The New York Times recently reported that colleges around the nation are struggling to decide whether they will ban or accept the use of AI-generated college admissions essays. Administrators and teachers in secondary schools across the nation are also considering how to adopt new commercial AI technologies, repealing bans on ChatGPT utilization by students, according to the New York Times.

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Universities are taking different approaches to adapt to the usage of ChatGPT and allowing professors to decide whether it is permitted or not. For example, Harvard University reminds students of the responsibility to ensure the transparency of their work while using the AI tool.

There have been several bans on technology usage in international universities such as Science Po in Paris, France, and RV University in Bengaluru, India. An Australian news outlet, ABC, reported that school districts in Australia have blocked students from accessing ChatGPT on school internet networks.  

In the U.S., school districts in Baltimore, Los Angeles, New York City and Seattle expressed concerns over students using ChatGPT for plagiarism and limited access to the generative AI tool to prevent academic dishonesty. 

When asked if he allows his students to use ChatGPT, Howard University professor of film and television, Shom Shamapande responded, “Absolutely, in fact, I encourage it.” 

“I think it is an amazing technology that will change the art of storytelling and more importantly change how we teach young people. It is a classic example of disruptive technology,” Shamapande said.

Despite its potential benefits, some people worry about the overall integrity of using ChatGPT for collegiate assignments and the risks of permitting its use in universities. According to Best Colleges, 43% of students surveyed admitted to using AI tools or ChatGPT to help complete their assignments. 

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“The thought of it is very intimidating and honestly kind of scary,” Myla Roundy, a freshman journalism major from Aurora, Illinois, said.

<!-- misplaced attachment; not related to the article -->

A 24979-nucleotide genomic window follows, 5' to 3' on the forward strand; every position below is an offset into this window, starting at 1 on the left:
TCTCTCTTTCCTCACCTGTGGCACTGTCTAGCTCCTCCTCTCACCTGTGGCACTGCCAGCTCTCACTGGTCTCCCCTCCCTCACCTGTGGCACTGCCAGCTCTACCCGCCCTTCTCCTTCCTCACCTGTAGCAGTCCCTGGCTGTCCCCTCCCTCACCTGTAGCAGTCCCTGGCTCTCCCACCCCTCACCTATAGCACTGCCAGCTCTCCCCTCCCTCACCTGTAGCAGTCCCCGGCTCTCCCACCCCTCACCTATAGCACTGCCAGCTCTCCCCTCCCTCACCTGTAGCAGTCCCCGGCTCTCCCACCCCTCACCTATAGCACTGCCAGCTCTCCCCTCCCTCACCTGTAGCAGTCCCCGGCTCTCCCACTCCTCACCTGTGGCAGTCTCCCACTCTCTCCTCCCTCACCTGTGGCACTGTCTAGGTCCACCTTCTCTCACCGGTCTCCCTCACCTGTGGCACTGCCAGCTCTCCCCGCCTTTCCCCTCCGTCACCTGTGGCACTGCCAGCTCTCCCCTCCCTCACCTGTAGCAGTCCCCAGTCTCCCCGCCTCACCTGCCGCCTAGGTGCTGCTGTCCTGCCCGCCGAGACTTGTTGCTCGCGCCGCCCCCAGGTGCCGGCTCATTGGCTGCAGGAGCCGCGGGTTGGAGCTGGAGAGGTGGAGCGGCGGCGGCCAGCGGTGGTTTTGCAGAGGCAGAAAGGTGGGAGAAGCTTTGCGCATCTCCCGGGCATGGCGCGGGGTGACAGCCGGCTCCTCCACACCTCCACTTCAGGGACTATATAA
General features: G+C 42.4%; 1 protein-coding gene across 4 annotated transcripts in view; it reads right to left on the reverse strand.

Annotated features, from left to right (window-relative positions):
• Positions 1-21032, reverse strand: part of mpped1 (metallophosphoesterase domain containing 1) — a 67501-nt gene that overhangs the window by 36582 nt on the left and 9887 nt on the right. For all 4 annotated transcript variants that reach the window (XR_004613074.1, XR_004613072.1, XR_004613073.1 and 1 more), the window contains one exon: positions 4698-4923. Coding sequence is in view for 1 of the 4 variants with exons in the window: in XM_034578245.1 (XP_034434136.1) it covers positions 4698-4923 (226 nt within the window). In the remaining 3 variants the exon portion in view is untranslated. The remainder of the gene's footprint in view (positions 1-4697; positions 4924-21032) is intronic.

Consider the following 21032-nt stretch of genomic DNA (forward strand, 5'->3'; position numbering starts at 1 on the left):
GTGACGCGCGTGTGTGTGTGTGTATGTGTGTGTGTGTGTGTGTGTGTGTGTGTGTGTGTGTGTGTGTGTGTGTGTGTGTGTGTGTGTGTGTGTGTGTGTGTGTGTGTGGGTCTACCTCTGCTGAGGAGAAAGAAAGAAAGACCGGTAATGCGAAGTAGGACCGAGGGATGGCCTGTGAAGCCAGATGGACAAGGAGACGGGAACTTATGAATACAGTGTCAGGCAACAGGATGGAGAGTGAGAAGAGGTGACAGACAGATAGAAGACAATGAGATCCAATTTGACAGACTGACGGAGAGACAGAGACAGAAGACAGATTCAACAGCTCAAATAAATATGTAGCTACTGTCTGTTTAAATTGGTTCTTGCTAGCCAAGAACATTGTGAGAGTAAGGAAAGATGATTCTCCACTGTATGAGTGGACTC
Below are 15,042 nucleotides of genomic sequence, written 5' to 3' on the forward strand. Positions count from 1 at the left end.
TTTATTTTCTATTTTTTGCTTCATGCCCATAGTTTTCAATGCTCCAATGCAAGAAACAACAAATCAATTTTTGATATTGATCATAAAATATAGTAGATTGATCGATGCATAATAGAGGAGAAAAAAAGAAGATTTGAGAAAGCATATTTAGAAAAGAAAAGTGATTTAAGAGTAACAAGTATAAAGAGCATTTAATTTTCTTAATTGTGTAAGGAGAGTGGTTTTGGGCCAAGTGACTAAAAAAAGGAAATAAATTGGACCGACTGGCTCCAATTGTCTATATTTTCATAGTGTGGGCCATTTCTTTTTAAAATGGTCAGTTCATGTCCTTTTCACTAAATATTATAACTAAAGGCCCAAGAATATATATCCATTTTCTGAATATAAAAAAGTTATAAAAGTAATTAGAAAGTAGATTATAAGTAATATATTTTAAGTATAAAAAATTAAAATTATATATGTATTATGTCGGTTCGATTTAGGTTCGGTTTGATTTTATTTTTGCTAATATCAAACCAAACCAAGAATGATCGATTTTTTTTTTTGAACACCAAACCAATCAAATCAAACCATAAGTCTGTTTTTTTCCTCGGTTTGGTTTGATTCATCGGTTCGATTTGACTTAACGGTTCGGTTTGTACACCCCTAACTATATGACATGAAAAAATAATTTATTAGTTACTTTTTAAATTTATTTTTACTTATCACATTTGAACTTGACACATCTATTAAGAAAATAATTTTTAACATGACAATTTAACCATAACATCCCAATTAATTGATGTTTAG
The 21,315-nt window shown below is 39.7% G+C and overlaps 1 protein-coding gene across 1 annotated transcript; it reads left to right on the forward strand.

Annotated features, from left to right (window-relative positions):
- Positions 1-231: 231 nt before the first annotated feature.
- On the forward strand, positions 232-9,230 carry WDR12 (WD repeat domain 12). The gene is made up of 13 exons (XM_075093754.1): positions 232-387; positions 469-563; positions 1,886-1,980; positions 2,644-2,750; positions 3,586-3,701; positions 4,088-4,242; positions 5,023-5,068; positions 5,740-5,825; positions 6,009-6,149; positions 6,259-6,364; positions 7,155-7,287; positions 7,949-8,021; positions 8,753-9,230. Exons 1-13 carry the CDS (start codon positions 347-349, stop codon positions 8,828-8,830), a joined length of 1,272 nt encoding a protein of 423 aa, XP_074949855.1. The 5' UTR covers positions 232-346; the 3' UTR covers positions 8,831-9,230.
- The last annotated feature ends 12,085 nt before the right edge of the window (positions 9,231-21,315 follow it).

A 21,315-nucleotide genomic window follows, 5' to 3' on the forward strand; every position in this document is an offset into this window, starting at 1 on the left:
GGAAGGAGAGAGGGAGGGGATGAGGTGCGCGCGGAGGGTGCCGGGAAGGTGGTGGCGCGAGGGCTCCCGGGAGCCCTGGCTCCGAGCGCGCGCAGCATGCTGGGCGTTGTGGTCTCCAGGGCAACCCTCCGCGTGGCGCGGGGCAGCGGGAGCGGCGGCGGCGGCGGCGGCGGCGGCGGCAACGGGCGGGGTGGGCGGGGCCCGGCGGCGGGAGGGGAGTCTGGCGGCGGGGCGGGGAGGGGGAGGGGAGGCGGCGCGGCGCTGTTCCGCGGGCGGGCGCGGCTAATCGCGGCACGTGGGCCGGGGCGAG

“Coming from the perspective of someone who plans to write for their career, it is quite troubling to see a machine formulate these words and creative pieces in seconds,” Roundy continued. “Even with my concerns, the technology is very fascinating and I would like to see how it will evolve in mainstream media creation.”

Despite its growing and widespread utilization across industries, ChatGPT-4, Open AI’s newest version of the AI tool which requires a subscription unlike its predecessor, has limitations. Such limitations include not being fully reliable, little to no insight into its training data, a limited context window and an inability to learn from experience, according to the University of Sydney’s article released earlier this year. 

Although Sam Altman, the CEO of Open AI, has already begun discussing the release of ChatGPT-5, the future of ChatGPT and how it can be used remains to be seen. 

“These technologies are relatively new to the general public and should be subject to responsible exploration and experimentation by both instructors and students within the classroom environments,” Wutoh said. “It should be noted that Generative AI tools are not a replacement for critical thinking nor serious academic rigor, but may be useful adjunctive tools in the conduct of academic work.”

Copy edited by Alana Matthew